A home that is universally designed will be functionally a “good fit” for as many people as possible. This has to include people with various health conditions or impairments of the body or mind at any age. It sounds simple, but it’s a big challenge to design something that’s functional for one individual and then extend that functionality to every other person.
It’s complicated to make sure something is usable by so many different people. That’s why our team of health professionals assesses design for functionality across a spectrum of categories of impairments when evaluating how functional a design is.
Below you’ll see an infographic we created to visualize 24 different categories of health-related human impairments that we consider when designing for “all people.” Many of these impairments are regularly overlooked by architects and/or builders when designing homes. This helps illustrate the complexity of universal design and the value of collaboration; we believe that collaboration with health professionals is necessary to ensure people of all ages and abilities can function well within the same environment.
- Difficulty interpreting/processing information.
- Impaired ability to receive, interpret, remember, or act on information.
- Susceptibility to fainting, dizziness, seizures.
- Spontaneous or caused by environmental factors such as sudden sounds or flashing lights, resulting in loss of consciousness, balance, or involuntary muscle control.
- Limitation of speech.
- The capability of only slow or indistinct speech, or non-verbal communication.
- Difficulty processing sensory input.
- When considering the seven senses: sight, smell, taste, hearing, touch, vestibular, and proprioception – this characteristic may occur when someone struggles with attention. We’ll define attention as “the brain’s ability to establish and maintain focus on a signal in the presence of noise” and being able to maintain focus when there is something in the environment (a form of sensory input) that blocks the ability to maintain attention. For example, the HVAC may be too noisy for someone to listen (hearing) to the professor or the clear windows in the study room provides too much of a visual distraction (sight) for someone to focus on their work.
- Limitation of sight.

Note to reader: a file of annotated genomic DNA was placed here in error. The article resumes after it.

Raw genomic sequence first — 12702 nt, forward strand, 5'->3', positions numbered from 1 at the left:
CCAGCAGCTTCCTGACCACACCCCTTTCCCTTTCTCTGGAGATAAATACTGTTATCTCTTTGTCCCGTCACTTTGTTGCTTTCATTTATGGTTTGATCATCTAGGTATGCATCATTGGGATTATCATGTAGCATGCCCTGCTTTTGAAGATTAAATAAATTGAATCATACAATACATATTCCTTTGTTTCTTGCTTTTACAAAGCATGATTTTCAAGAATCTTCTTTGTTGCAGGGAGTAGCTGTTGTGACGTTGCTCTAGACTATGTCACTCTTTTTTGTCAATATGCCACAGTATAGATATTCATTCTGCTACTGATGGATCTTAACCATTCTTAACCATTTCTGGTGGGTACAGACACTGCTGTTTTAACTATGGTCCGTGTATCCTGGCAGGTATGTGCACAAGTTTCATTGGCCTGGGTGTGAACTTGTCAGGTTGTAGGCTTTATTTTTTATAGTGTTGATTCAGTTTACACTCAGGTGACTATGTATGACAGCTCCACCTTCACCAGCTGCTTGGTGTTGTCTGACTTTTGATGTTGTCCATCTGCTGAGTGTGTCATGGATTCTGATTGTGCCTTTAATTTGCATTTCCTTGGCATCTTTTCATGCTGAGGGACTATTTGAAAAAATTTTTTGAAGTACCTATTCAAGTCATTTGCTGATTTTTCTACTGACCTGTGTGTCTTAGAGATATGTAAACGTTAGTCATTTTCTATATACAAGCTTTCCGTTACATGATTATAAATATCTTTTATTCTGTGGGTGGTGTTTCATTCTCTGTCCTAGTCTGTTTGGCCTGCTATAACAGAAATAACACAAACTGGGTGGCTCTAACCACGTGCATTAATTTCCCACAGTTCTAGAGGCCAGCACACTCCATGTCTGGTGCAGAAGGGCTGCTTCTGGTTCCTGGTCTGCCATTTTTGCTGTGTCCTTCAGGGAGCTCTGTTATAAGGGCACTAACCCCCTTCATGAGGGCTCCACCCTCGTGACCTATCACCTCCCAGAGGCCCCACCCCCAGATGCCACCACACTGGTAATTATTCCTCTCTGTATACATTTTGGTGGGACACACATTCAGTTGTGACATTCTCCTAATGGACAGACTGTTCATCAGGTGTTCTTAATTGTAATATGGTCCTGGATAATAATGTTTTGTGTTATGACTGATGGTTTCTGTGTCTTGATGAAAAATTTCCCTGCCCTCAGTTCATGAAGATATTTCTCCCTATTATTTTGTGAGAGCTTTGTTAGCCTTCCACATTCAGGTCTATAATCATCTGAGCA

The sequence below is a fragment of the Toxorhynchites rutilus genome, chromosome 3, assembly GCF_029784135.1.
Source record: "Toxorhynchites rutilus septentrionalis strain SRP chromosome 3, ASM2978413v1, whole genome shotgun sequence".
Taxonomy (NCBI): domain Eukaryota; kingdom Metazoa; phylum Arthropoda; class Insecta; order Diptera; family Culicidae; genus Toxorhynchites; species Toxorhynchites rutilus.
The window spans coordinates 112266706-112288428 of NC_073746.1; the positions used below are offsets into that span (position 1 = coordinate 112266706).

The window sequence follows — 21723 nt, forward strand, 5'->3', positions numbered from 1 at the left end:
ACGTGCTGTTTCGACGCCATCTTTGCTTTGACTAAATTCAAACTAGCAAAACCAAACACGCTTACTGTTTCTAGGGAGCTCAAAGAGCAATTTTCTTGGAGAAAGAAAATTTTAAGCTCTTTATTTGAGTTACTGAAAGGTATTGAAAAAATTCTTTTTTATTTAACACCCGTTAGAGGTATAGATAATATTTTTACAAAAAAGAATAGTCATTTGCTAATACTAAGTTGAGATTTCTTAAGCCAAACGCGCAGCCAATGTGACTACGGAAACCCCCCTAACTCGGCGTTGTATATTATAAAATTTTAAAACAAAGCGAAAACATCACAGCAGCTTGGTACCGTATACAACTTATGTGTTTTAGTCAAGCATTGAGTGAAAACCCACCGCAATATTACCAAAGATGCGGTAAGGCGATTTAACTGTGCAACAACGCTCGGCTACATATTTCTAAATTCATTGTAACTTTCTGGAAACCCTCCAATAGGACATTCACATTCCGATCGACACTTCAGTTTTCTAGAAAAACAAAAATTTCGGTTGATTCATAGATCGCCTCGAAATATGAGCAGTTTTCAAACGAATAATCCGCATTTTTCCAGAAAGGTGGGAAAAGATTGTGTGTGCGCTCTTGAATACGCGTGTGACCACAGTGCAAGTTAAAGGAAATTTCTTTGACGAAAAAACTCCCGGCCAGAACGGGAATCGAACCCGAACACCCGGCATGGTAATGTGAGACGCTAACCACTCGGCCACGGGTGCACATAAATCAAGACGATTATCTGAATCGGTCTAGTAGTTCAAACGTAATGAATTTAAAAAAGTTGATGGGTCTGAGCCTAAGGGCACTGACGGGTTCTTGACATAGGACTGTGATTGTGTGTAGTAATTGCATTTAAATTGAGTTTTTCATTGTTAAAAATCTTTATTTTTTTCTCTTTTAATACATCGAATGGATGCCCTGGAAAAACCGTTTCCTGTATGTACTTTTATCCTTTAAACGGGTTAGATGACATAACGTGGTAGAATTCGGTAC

- Difficulty reading newsprint-size copy with or without corrective lenses all the way to being legally blind.
- Complete loss of sight.
- Inability to receive visual signals from the brain.
- Limitation of hearing.
- Difficulty in understanding normal speech, but not total deafness.
- Complete loss of hearing.
- Inability to receive auditory signals from the brain.
- Difficulty moving the head.
- Difficulty looking up, down, or to the side.
- Limitation of stamina.
- Fatigue, shortness of breath and/or abnormal elevation of blood pressure due to mild exercise.
- Difficulty sitting.
- Excessive pain, limited strength, range of motion (ROM), and/or control in turning, bending or balance while seated.
- Limitation of sensation.
- Impaired ability to detect heat, pain, and/or pressure in any area of the body.
- Limited control in placing or directing extremities, including spasticity.
- Difficulty reaching, lifting, and carrying with arms.
- Impaired mobility, ROM, and/or strength of one’s upper extremities.
- Difficulty manipulating items with hands.
- Impaired hand or finger mobility, ROM, and/or strength.
- Loss of upper extremity (UE) skills.
- Complete paralysis, severe incoordination, or bilateral absence of UE.
- Limitation of balance.
- Difficulty in maintaining balance while standing or moving.
- Difficulty in bending, kneeling, etc. using legs.
- Difficulty in using lower extremities as in slowness of gait, difficulty kneeling, sitting down, rising, standing, walking, and/or climbing stairs or ladders.
- Loss of lower extremity (LE) skills.
- Complete paralysis, severe incoordination, or bilateral absence of LE.
- Reliance on walking aids or mobility devices.
- Need for equipment due to LE impairment, increased safety, and ease of getting from place to place.
- Extremes in height and weight.
- Flexibility in design for a variety of users including extremes in height and weight.
- Caregiver assistance.
- Awareness of the design to easily accommodate the need for caregiver assistance for activities of daily living (ADLs) and instrumental activities of daily living (IADLs).
- Chemical sensitivity.
- Consideration in building material and types of finishes to be aware of potential sensitivities that can cause reactions ranging from a general inability to focus, respiratory issues, and more.
- Mental Health
- Consideration of how the environment impacts one’s mental health (psychological and emotional well being) and other related conditions.
It’s important to keep these health-related impairments at the forefront of our minds when designing homes to be a “good fit” for all people. It’s pivotal that health professionals who understand these conditions, architects, and builders work together to achieve universally designed homes that enable maximum independence.